What is workload management?
Workload management definition
Workload management is the efficient distribution of work across a team. The ultimate goal is to maximize the work output produced by the team as a whole, minimizing idle time, duplicate work, and employee morale. When a workload are out of balance, some employees are overwhelmed under an excessive number of assigned tasks, while others are idle, or worse, working on misguided tasks that do not contribute value to the organization or its customers.
How does workload management work in Priority Matrix?
Priority Matrix provides a workload management view that allows managers to effectively distribute task across teammates in order to maximize their performance. In order for this view to be effective, two things are necessary:
- Tasks must be assigned to their correct owner
- Tasks must have an assigned due date
If the above is true, when you open the [workload management view], you will see a week-level chart that displays the number of tasks assigned to each team member. Clicking a cell, a person’s name, or a column header (with a specific date) will pop up a list of items that match that entry. These items can be selected one by one, and if needed, they can be assigned to another person or moved to another date.
The work week as the fundamental workload unit
The workload management view uses the work week as its frame of reference. It can be argued that it sometimes may be better to narrow the focus on a single day, or widen it to encompass a month or a year. The reasons for our choice of using the work week a our reference frame are multiple:
- Most professionals are comfortable estimating the amount of work they do in one day (40 hours being the gold standard in Western countries).
- All weeks are 7 days long, whereas months have slightly different duration. This makes it easier to compare apples to apples across different periods of time.
- A day is too short a time to make it worth the effort to plan in detail. A month, on the other hand, might be more reasonable depending on the context.
Types of workload imbalance
Before deciding how to solve a work imbalance, it’s important to understand the specific type of imbalance, its cause and explanation. Sometimes it’s more effective to solve a systemic issue with an organization, rather than repeatedly balancing a lopsided workload. In other words, sometimes a workload imbalance is a symptom of something deeper, and this is worth investigating.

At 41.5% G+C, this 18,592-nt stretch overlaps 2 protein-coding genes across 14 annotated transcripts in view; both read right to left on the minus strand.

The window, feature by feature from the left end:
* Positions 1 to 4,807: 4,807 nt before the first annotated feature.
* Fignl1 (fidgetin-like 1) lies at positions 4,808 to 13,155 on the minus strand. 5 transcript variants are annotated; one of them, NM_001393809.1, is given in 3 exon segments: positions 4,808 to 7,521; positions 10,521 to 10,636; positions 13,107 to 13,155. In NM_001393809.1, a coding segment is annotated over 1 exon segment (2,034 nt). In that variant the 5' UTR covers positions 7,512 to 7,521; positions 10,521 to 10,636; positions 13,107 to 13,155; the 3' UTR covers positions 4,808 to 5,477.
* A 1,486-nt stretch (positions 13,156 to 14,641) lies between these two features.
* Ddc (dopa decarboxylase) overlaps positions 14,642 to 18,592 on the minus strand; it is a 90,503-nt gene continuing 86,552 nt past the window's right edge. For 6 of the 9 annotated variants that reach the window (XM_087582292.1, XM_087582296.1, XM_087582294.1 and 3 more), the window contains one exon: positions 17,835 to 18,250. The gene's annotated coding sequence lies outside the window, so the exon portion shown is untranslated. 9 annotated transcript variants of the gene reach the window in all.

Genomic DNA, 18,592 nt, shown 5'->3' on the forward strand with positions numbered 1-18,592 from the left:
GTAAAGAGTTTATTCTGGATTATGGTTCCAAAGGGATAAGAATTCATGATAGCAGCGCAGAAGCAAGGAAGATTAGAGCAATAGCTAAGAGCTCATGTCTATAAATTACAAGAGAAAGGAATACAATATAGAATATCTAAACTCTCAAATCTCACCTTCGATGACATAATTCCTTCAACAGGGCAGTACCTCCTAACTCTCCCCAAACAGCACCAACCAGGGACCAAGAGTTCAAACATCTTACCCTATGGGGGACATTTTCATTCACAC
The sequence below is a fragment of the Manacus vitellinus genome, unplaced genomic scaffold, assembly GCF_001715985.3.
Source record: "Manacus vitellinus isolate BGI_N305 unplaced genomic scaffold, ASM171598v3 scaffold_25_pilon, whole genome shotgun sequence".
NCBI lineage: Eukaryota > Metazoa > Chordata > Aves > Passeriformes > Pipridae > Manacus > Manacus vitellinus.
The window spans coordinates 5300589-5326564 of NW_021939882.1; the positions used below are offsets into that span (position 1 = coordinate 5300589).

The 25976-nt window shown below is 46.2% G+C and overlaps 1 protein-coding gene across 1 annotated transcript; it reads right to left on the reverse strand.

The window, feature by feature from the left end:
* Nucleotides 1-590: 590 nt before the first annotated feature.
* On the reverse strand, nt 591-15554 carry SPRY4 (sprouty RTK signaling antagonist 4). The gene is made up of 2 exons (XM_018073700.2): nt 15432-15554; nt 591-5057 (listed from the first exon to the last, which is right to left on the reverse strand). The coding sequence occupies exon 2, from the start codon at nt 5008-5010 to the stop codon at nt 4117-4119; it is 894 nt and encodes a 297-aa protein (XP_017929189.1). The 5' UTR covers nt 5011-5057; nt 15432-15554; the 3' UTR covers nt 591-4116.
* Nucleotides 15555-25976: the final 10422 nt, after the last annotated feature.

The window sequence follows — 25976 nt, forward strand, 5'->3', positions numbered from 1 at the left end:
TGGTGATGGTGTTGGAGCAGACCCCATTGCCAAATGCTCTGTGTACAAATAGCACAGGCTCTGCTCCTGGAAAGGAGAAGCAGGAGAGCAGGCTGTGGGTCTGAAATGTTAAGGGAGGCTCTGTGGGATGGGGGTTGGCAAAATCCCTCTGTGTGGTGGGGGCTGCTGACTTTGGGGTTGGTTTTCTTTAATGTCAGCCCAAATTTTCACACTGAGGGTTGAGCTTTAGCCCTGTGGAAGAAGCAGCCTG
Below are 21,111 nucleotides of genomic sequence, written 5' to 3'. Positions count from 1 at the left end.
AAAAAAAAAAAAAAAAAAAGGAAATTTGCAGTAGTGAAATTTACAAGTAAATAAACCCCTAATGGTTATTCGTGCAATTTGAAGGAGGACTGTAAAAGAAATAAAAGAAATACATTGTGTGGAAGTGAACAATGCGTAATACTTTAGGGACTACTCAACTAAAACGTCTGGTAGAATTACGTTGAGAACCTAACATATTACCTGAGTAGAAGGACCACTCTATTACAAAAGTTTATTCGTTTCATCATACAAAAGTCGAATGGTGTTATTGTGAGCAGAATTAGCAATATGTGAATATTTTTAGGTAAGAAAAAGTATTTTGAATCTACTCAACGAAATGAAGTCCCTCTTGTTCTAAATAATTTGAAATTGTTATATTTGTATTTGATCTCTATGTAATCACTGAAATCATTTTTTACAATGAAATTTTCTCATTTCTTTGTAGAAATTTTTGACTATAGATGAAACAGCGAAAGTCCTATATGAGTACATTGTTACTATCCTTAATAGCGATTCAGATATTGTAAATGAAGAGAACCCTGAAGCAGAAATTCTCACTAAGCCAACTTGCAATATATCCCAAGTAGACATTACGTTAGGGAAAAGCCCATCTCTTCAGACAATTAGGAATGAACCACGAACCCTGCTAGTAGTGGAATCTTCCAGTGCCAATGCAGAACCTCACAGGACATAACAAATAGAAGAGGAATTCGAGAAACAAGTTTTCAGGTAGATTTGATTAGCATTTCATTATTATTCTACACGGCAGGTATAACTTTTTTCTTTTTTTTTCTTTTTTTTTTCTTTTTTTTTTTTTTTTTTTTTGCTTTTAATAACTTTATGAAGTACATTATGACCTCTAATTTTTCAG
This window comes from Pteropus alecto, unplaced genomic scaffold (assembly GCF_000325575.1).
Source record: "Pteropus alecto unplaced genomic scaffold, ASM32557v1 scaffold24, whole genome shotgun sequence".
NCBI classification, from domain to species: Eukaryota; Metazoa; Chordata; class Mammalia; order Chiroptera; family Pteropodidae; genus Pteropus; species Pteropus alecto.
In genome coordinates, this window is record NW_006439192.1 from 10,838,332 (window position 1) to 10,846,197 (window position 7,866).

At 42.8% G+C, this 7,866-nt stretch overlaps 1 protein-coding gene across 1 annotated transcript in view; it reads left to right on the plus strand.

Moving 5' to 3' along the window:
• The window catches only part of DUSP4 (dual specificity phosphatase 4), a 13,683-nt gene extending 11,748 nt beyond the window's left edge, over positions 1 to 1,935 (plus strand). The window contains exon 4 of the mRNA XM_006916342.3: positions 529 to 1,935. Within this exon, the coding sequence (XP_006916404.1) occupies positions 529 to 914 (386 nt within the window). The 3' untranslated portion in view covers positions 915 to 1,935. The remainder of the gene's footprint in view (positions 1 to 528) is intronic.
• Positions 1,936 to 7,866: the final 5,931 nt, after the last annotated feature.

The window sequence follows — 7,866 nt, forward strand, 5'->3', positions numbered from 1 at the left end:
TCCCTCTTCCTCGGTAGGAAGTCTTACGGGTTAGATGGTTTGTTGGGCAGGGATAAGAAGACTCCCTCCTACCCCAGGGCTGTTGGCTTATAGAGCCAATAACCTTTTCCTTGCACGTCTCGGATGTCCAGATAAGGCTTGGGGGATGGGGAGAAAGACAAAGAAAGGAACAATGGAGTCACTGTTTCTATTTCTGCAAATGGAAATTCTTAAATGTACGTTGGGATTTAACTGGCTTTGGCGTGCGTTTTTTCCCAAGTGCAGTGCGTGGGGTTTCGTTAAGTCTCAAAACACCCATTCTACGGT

Too much work for a single person
The first and most obvious case of imbalance is one person having too much work for themselves. This may result in burnout, de-motivation and work fatigue. Additionally, an employee who doesn’t have time to pause and think about what they’re doing is probably not doing their best to “sharpen the saw”, improving their skills.
In Priority Matrix, we spot this by looking at the rightmost column, showing the total amount of work assigned to that person for the given week. If the sum total is high, it will be colored as orange or red, to indicate urgency.
In order to solve this imbalance, we propose the following strategies.
De-prioritizing some tasks
People typically hate dropping work that could be done. But sometimes, it’s best to let go. We can simply clear the task’s due date to eliminate the urgency element. We can also clear the task’s owner, or simply delete it if, upon reevaluation, we decide that it is not an important, feasible or desirable task.
Reassigning tasks to a coworker
Often, someone’s colleague or direct report may be able to pick up the excess work assigned to an overburdened employee. Over time, it’s natural that people settle on performing specific tasks more often than others. Therefore, in a reasonably well-performing team, this problem may resolve itself, eventually, by having teammates evenly distribute their load.
Spacing out tasks over time
If the overload for a particular staff member only occurs during specific periods, we may be experiencing a conflict of priorities. It is necessary to take a step back, decide which of the overbooked tasks should take precedence, and postpone the rest. The Eisenhower method is ideal to think through this type of decision.
Too much work on a day
A common type of workload imbalance occurs when, as a team, there are too many tasks for a particular day, as an aggregate count for the team. This may be due to an external constraint, like an upcoming conference, an official deadline, or a customer request. It could also be due to the seasonality of certain tasks, such as monthly reports, annual staff reviews, etc. Nothing more stressful for an accountant than a 1st day of the month that falls on a Monday!